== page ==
by Connie Pelton
Indoor gardening is a growing trend in more ways than one. Not only is gardening good therapy, but it also gives you the chance to eat food picked at its most flavorful. Not everyone has space or energy to maintain a traditional outdoor garden plot. If you want the satisfaction of growing your fruits and vegetables on a more manageable scale, indoor gardening is the solution. Here are our tips for creating an indoor garden that will produce plenty without the upkeep of an outdoor plot.
Let There Be Light
The biggest hurdle for indoor gardening is usually finding adequate light. Plants need sunlight to grow. If there’s insufficient light, nothing else you do will matter much. “Full sunlight” means six or more hours per day of direct sun. An enclosed patio or any space with lots of large picture windows is a perfect place for an indoor plot. A kitchen windowsill also works. If you aren’t sure whether a location receives enough sun, try tracking the amount of light it gets using photos.
Indoor Garden Pest Control
Bugs and gardens have a complicated relationship. Grubs, aphids, and larvae can wreak havoc on a garden. But bees and other pollinators provide a service that plants can’t live without. Since some garden visitors are beneficial, you need to avoid any pest control that kills the helpful along with the harmful.
Even though your garden is indoors, you still have to worry about pests. It’s true that you won’t find rabbits or deer munching on plants in your kitchen. But, some insects can still make their way into your house. Biological pest control efforts are ideal for indoor use. Nematodes and natural repellants can safely stop unwanted pests without risk to pets, kids, or the helpful insects you want to keep around.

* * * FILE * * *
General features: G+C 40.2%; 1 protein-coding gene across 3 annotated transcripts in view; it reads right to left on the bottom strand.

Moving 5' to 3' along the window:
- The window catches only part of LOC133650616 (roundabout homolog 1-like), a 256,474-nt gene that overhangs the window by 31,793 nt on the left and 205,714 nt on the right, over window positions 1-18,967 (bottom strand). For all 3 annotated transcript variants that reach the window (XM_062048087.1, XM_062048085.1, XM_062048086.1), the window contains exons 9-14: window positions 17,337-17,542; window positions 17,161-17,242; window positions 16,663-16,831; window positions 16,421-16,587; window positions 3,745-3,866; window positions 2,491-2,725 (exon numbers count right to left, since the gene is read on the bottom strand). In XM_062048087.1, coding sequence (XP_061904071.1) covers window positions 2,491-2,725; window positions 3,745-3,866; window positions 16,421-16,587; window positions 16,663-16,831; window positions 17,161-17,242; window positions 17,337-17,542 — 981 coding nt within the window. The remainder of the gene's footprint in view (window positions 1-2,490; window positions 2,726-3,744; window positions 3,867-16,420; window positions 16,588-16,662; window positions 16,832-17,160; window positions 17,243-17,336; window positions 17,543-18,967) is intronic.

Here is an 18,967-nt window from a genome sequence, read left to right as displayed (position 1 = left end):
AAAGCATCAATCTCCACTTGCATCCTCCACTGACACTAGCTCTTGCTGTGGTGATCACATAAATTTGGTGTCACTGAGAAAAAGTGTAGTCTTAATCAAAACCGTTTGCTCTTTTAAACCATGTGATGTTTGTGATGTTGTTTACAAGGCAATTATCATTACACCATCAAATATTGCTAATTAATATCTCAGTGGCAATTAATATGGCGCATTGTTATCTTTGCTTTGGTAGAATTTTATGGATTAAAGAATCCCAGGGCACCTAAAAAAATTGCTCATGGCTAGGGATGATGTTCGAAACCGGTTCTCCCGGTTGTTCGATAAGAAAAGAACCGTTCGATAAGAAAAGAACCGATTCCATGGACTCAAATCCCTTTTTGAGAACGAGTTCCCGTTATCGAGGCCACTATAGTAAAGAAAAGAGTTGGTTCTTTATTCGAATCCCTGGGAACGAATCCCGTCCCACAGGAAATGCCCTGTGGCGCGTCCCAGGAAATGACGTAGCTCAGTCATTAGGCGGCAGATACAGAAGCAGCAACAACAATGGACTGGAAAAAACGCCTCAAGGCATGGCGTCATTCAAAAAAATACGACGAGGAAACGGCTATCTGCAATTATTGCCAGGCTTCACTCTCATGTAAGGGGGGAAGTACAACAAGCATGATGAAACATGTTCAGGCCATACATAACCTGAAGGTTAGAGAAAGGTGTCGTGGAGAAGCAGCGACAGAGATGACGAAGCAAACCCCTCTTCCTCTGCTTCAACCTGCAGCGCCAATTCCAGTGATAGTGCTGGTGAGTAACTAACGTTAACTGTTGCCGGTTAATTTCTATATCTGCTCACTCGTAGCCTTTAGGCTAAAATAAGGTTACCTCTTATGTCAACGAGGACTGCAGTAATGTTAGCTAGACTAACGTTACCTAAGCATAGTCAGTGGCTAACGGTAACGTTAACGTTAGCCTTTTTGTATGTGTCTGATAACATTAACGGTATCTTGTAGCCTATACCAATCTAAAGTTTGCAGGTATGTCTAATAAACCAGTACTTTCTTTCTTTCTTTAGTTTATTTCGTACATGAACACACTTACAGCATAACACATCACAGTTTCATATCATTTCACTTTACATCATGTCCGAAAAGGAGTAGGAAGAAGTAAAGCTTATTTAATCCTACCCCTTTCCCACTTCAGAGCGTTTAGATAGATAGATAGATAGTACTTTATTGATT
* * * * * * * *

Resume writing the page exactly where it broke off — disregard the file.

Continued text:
While most common indoor plants will grow fine without pollination, some must be pollinated for them to produce food. Unless you’re willing and able to bring them outdoors and give them access to bees, you’ll have to pollinate them yourself. Paintbrush pollination is just what it sounds like. You rub the bristles of a tiny paintbrush around the inside of each blossom on your plants. Since indoor gardens are usually small, this is viable, though a tedious option.
Water, Soil, and Fertilizer
One advantage of indoor gardening is that you can control your growing conditions. Unlike outdoor plots that are subject to wind, drought, and downpours, your indoor garden is only exposed to the things you choose. This means you can tailor the soil composition and watering schedule to individual species.
You’ll want to use a potting mix rather than plain soil. The mix contains vermiculite or perlite, and some bark to provide your plants with better drainage. It’s less compact than outdoor dirt, giving your plants the air and moisture they need. With the right soil mix, you should only have to water your plants once a week. Additionally, you’ll want to use plant fertilizer, which depends on which type of plant you are growing.
About every seedling or seed packet you encounter has a small section on the label detailing the needs of the specific plant. One of the most useful things you can do to ensure a good harvest is to read these instructions. Most herbs, including parsley, sage, mint, and rosemary, are easy to grow and don’t take up much room. Plan early and follow the instructions as carefully as you can. That way, each species you grow is in the kind of soil it prefers and getting the amount of water it needs to thrive. Now, combine that with the right amount of sunlight. You’ll soon have an indoor garden you’ll want to show off to everyone who visits.
Connie Pelton is a retired teacher who spends most weekends gardening with her grandchildren. Together, they built and planted an indoor vertical garden wall taller than both of them.